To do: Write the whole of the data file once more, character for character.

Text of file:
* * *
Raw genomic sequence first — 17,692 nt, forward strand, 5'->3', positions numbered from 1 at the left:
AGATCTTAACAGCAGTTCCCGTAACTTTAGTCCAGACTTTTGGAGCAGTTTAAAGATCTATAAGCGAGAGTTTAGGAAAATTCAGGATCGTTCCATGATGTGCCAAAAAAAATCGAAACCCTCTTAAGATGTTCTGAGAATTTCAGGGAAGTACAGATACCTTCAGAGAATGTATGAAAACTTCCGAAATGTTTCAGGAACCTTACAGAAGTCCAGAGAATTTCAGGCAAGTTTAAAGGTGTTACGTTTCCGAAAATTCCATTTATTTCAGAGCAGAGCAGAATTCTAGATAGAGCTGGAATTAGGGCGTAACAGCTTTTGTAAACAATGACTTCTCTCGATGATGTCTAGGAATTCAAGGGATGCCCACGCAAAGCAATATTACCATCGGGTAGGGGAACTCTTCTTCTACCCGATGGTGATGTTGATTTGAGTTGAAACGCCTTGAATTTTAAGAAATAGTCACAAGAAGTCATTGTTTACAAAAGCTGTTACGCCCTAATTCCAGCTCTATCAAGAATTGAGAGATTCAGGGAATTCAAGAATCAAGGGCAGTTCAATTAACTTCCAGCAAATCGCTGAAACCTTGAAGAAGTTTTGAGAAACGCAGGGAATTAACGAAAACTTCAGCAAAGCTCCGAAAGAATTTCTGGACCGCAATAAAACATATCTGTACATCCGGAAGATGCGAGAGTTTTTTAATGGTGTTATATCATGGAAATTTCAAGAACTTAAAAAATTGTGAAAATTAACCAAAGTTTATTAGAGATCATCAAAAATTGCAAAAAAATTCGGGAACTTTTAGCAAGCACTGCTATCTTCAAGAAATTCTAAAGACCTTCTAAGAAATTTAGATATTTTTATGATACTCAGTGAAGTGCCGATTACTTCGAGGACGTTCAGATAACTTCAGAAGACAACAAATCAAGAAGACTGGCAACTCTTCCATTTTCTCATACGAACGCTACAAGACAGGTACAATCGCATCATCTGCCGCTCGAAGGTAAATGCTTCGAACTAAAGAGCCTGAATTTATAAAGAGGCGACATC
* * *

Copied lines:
Raw genomic sequence first — 17,692 nt, forward strand, 5'->3', positions numbered from 1 at the left:
AGATCTTAACAGCAGTTCCCGTAACTTTAGTCCAGACTTTTGGAGCAGTTTAAAGATCTATAAGCGAGAGTTTAGGAAAATTCAGGATCGTTCCATGATGTGCCAAAAAAAATCGAAACCCTCTTAAGATGTTCTGAGAATTTCAGGGAAGTACAGATACCTTCAGAGAATGTATGAAAACTTCCGAAATGTTTCAGGAACCTTACAGAAGTCCAGAGAATTTCAGGCAAGTTTAAAGGTGTTACGTTTCCGAAAATTCCATTTATTTCAGAGCAGAGCAGAATTCTAGATAGAGCTGGAATTAGGGCGTAACAGCTTTTGTAAACAATGACTTCTCTCGATGATGTCTAGGAATTCAAGGGATGCCCACGCAAAGCAATATTACCATCGGGTAGGGGAACTCTTCTTCTACCCGATGGTGATGTTGATTTGAGTTGAAACGCCTTGAATTTTAAGAAATAGTCACAAGAAGTCATTGTTTACAAAAGCTGTTACGCCCTAATTCCAGCTCTATCAAGAATTGAGAGATTCAGGGAATTCAAGAATCAAGGGCAGTTCAATTAACTTCCAGCAAATCGCTGAAACCTTGAAGAAGTTTTGAGAAACGCAGGGAATTAACGAAAACTTCAGCAAAGCTCCGAAAGAATTTCTGGACCGCAATAAAACATATCTGTACATCCGGAAGATGCGAGAGTTTTTTAATGGTGTTATATCATGGAAATTTCAAGAACTTAAAAAATTGTGAAAATTAACCAAAGTTTATTAGAGATCATCAAAAATTGCAAAAAAATTCGGGAACTTTTAGCAAGCACTGCTATCTTCAAGAAATTCTAAAGACCTTCTAAGAAATTTAGATATTTTTATGATACTCAGTGAAGTGCCGATTACTTCGAGGACGTTCAGATAACTTCAGAAGACAACAAATCAAGAAGACTGGCAACTCTTCCATTTTCTCATACGAACGCTACAAGACAGGTACAATCGCATCATCTGCCGCTCGAAGGTAAATGCTTCGAACTAAAGAGCCTGAATTTATAAAGAGGCGACATC